# Strength of materials - Chapter 5: Failure theories - Nguyễn Sỹ Lâm

CHAPTER 5: FAILURE THEORIES
A ductile material deforms significantly before fracturing. Ductility is measured by %
elongation at the fracture point. Materials with 5% or more elongation are considered
ductile.

FAILURE THEORIES – DUCTILE MATERIALS
Yield strength of a material is used to design components made of
ductile material 16 trang thamphan 26/12/2022 1160
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1. CHAPTER 5: FAILURE THEORIES Failure – A part is permanently distorted (bị bóp méo) and will not function properly. A part has been separated into two or more pieces. Material Strength Sy = Yield strength in tension, Syt = Syc Sys = Yield strength in shear Su = Ultimate strength in tension, Sut Suc = Ultimate strength in compression Sus = Ultimate strength in shear = 0.67 Su
2. FAILURE THEORIES – DUCTILE MATERIALS Yield strength of a material is used to design components made of ductile material • Maximum shear stress theory (Tresca 1886) (Thuyết bền: ứng suất tiếp lớn nhất – TB3) (max )component > ( )obtained from a tension test at the yield point Failure  Sy  = Sy  = 2 To avoid failure S ( ) < y max component 2  = Sy Sy  = n = Safety factor max 2 n Design equation  =Sy
3. FAILURE THEORIES – DUCTILE MATERIALS • Distortion energy theory (von Mises-Hencky) (Thuyết bền: Thế năng biến đổi hình dáng lớn nhất – TB4) Simple tension test → (S ) y t Hydrostatic state of stress → (Sy)h t (Sy)h >> (Sy)t h Distortion contributes to failure much more than h change in volume. h t (total strain energy) – (strain energy due to hydrostatic stress) = strain energy due to angular distortion > strain energy obtained from a tension test at the yield point → failure
4. FAILURE THEORIES – DUCTILE MATERIALS Distortion strain energy = total strain energy – hydrostatic strain energy Ud = UT – Uh 1 2 2 2 UT = (1 + 2 + 3 ) - 2v (12 + 13 + 23) (1) 2E Substitute 1 = 2 = 3 = h 1 U = ( 2 +  2 +  2) - 2v (  +   +   ) h 2E h h h h h h h h h Simplify and substitute 1 + 2 + 3 = 3h into the above equation 2 2 3h (1 + 2 + 3) (1 – 2v) Uh = (1 – 2v) = 2E 6E Subtract the hydrostatic strain energy from the total energy to obtain the distortion energy 1 + v 2 2 2 (2) U = U – U = (1 – 2) + (1 – 3) + (2 – 3) d T h 6E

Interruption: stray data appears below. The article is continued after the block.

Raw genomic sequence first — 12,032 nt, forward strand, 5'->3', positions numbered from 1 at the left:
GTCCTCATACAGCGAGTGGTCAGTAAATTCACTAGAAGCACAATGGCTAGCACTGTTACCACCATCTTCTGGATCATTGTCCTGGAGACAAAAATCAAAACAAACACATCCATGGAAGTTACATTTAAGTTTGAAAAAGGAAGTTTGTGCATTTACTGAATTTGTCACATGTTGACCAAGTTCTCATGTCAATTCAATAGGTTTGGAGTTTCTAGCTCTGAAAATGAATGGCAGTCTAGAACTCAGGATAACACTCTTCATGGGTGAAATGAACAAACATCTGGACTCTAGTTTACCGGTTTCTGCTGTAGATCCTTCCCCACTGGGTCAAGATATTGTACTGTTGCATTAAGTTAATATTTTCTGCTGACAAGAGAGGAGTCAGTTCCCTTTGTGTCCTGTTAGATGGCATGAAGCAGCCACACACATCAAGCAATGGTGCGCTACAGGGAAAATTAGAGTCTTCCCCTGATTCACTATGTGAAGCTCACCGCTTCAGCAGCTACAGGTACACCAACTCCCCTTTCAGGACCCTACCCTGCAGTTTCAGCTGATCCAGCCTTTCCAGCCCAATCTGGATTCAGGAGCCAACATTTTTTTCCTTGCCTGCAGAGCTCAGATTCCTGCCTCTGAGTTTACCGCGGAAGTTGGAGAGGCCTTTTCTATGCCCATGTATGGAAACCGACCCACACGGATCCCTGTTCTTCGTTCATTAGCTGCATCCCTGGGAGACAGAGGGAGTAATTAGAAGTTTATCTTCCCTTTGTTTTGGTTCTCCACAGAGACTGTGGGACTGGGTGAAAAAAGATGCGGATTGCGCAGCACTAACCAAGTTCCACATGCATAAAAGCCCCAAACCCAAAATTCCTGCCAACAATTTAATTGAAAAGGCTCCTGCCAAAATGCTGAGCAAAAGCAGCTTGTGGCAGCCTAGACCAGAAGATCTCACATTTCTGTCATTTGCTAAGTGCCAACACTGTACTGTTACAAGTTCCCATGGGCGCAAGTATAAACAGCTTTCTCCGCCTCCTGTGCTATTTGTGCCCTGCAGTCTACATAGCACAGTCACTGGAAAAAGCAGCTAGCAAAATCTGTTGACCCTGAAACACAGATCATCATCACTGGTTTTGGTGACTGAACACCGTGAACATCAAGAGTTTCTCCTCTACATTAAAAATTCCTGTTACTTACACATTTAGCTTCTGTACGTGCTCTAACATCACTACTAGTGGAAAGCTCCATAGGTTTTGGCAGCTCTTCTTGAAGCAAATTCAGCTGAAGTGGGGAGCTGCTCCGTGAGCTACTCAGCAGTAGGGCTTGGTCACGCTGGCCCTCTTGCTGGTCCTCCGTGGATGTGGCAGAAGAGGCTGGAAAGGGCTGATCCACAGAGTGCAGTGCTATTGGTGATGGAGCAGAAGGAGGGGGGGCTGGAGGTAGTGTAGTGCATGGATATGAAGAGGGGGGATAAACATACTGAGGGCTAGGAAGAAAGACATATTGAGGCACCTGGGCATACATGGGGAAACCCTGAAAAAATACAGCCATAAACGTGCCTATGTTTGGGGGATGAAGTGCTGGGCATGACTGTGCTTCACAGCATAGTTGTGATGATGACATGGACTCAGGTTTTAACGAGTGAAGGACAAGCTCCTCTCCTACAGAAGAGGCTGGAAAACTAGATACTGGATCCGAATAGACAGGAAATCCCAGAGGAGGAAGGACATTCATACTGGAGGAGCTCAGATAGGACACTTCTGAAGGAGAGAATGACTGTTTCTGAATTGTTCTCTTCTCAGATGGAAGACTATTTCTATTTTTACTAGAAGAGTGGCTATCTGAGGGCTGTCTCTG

5. FAILURE THEORIES – DUCTILE MATERIALS 2 2 2 (1 – 2) + (1 – 3) + (2 – 3) ½ < Sy 2 2D case, 3 = 0 2 2 ½ (1 – 12 + 2 ) < Sy =  Where  is von Mises stress Sy ′ = Design equation n
6. FAILURE THEORIES – DUCTILE MATERIALS Distortion energy theory Maximum shear stress theory Sy Sy ′ =  = n max 2n • Select material: consider environment, density, availability → Sy , Su • Choose a safety factor n Size Weight Cost The selection of an appropriate safety factor should be based on the following:  Degree of uncertainty about loading (type, magnitude and direction)  Degree of uncertainty about material strength  Uncertainties related to stress analysis  Consequence of failure; human safety and economics  Type of manufacturing process  Codes and standards
7. FAILURE THEORIES – DUCTILE MATERIALS Design Process • Select material, consider environment, density, availability → Sy , Su • Choose a safety factor • Formulate the von Mises or maximum shear stress in terms of size. • Use appropriate failure theory to calculate the size. Sy Sy ′ =  = n max 2n • Optimize for weight, size, or cost.
8. FAILURE THEORIES – BRITTLE MATERIALS Modified Coulomb-Mohr theory (Thuyết Bền Morh – TB5) 3 or 2 3 or 2 S ut Sut Safe Safe S I ut Sut 1 S uc Safe II -Sut Safe III S uc Suc Cast iron data Three design zones